finding RSS:

September 27, 2006

“These buttons are not easy to find and are sometimes hidden in the Web pageif you come across the blue button, the site is available in RSS feed format. (Pages that do not have these special buttons may also be available via RSS feed, but the button is a sure sign.) ”

 newer browsers have begun incorporating RSS into them directly… for example, the newest version of internet explorer (which is due out quite soon and will be forced down via windows auto update), is incorporating RSS into its browser.

“If the Feed button RSS Feed icon in Internet Explorer lights up, it means that the site offers RSS feeds. Click the icon to see the feed and, if you want, subscribe to have the feed automatically sent to your computer. When you click the subscribe button Add/Subscribe icon, the feed is automatically added to the Favorites Center and to the Common Feed List for sharing with other programs.”

As Cohen states in the quote at the beginning of my post, finding an RSS feed on a site can be quite challenging or unclear… by incorporating notification of feed availability directly into the webbrowser, Microsoft hopes to make RSS feed subscription much more available/apparent to websurfers. Some websites with RSS feeds available can be kind of confusing (see the toronto star website at the very bottom of the page)… not only is the availability of the feeds hidden down at the botom of the page, but it is also somewhat confusing because of the sheer number of available feeds. It often is the case that feeds are hidden at the bottom of page of a website.

 Hopefully as the general public becomes more comfortable with this new technology, it will become more integrated with websites and will be brought from the deep recesses of websites and posted up front, proudly, for all vistors to incorporate and subscribe to.


3 Responses to “finding RSS:”

  1. amanda said

    Yes, browser integration is going a long way in bringing RSS to the mainstream. Firefox, Safari, Opera, all include the RSS icon too, with integrated RSS aggregators. And probably the most important part of this development? The term “RSS” is being dropped! “Feed” is so much friendlier and approachable anyway, and with aggregators integrated right into your browser, users will probably not even realize that they’re using RSS. Which, perhaps, isn’t such a bad thing.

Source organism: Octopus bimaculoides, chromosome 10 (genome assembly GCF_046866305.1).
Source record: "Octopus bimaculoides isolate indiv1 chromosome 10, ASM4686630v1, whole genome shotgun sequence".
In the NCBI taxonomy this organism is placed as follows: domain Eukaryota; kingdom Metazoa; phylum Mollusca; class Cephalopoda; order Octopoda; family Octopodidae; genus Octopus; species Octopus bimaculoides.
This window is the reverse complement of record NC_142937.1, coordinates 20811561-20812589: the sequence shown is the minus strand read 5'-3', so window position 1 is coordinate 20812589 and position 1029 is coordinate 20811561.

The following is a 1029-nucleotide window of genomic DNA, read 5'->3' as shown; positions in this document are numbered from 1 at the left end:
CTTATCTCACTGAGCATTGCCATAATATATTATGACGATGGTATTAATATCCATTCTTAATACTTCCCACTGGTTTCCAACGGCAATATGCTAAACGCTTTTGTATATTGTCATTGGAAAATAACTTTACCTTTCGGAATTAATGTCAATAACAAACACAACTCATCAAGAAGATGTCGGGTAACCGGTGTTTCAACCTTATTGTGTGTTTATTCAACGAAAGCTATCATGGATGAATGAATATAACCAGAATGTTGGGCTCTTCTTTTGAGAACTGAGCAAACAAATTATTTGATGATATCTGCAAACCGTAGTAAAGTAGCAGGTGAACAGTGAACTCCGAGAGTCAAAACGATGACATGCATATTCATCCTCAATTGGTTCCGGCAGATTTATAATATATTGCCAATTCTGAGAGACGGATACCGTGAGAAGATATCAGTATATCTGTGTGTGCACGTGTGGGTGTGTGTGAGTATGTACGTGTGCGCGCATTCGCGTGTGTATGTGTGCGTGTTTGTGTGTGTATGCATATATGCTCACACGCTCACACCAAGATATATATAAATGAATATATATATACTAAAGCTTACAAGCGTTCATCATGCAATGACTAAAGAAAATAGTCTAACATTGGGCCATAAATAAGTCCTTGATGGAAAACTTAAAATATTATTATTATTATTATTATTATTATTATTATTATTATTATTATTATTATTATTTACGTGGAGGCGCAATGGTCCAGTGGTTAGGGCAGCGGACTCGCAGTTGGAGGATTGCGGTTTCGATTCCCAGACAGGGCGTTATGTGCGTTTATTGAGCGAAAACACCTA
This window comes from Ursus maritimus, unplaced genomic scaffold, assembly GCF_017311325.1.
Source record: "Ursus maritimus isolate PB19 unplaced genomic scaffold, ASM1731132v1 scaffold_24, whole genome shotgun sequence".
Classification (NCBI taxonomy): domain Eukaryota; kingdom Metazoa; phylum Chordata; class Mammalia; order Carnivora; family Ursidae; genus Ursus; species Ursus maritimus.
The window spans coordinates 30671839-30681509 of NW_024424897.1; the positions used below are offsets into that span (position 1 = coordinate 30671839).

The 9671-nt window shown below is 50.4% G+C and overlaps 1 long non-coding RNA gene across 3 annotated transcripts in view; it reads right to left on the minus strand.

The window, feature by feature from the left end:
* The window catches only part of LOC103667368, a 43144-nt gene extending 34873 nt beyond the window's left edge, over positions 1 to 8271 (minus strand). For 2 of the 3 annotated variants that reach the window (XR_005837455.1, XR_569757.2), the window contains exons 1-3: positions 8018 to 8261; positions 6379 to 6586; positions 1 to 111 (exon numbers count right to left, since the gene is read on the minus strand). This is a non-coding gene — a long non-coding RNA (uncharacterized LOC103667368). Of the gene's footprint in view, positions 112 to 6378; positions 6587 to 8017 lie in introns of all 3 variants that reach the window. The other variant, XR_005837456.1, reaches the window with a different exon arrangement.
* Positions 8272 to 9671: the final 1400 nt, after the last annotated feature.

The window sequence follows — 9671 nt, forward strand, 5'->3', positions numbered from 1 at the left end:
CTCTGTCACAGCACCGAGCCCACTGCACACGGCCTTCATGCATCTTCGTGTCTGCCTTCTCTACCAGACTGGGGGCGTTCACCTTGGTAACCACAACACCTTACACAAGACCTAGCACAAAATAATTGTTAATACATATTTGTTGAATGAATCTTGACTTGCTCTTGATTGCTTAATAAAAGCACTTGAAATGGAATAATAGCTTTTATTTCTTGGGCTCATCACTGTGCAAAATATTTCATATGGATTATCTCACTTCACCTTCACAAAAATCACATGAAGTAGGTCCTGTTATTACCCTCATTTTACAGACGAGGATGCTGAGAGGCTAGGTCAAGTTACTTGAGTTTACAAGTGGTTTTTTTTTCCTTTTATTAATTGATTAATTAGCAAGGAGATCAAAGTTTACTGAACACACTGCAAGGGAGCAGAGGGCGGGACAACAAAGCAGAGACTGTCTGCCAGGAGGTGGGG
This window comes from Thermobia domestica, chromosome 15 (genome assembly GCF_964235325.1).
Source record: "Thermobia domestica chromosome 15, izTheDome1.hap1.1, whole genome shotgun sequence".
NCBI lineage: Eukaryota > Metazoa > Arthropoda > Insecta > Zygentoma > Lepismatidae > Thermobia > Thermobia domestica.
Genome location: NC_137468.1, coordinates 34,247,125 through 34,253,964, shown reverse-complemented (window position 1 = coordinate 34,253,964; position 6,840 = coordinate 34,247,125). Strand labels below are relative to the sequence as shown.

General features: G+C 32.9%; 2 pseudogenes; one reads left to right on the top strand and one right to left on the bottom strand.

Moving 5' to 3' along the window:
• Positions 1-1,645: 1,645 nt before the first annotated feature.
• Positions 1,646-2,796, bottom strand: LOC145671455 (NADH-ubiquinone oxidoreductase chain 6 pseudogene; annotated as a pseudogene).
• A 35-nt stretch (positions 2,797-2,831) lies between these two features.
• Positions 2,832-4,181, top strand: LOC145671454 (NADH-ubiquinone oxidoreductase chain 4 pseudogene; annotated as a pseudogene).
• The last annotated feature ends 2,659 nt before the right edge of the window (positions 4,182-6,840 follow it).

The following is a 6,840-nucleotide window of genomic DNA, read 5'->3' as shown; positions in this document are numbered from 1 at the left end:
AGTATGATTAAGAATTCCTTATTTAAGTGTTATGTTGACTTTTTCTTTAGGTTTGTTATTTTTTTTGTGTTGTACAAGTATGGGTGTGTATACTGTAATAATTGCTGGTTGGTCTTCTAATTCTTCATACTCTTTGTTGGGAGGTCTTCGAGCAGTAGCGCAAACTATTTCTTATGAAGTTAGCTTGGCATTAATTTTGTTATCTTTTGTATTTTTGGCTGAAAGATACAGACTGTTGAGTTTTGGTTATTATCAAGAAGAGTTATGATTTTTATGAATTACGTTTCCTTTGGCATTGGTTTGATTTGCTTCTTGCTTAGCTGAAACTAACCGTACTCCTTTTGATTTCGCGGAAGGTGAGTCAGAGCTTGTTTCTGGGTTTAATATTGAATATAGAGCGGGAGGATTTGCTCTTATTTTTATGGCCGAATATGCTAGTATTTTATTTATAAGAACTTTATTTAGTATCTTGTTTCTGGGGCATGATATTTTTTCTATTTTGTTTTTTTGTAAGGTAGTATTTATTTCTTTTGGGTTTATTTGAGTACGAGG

2. Randy said

    I totally agree… i think non-techy folks are intimidated by accronyms… i know the folks i assist at work start to go a little bit glossy-eyed when i start talking ‘tech lingo’… and understandably so… The underlying technology is all that matters. however this technology can be incorporated into websites to be as user-friendly as possible, the better… if the term ‘feed’ gets subbed for the term RSS because of the less-than-friendly acronym, then so be it.

    Popularity of web technologies is based on the underlying technology and how user friendly it is… not how user friendly the name is.

  3. klaggs said

    I agree that “feed” is a friendlier (and, therefore, probably supierior) term than is “RSS.” The fact that RSS was once RDP, and that “RSS” has two recognized full-names, and that there are multiple icons that represent “RSS” don’t help the intimidation and mystery of the acronym. But I can’t help but play a bit of devil’s advocate when it comes to denying the potential acceptance of the acronym. The degree to our written correspondence has embraced the TTYLs, BRBs, LOLs, and (dare I write it – WTFs) of acronyms suggests to me that the majority of socially-inclined Internet users expect acronyms. Just a thought, but I’m not prepared to defend it yet!

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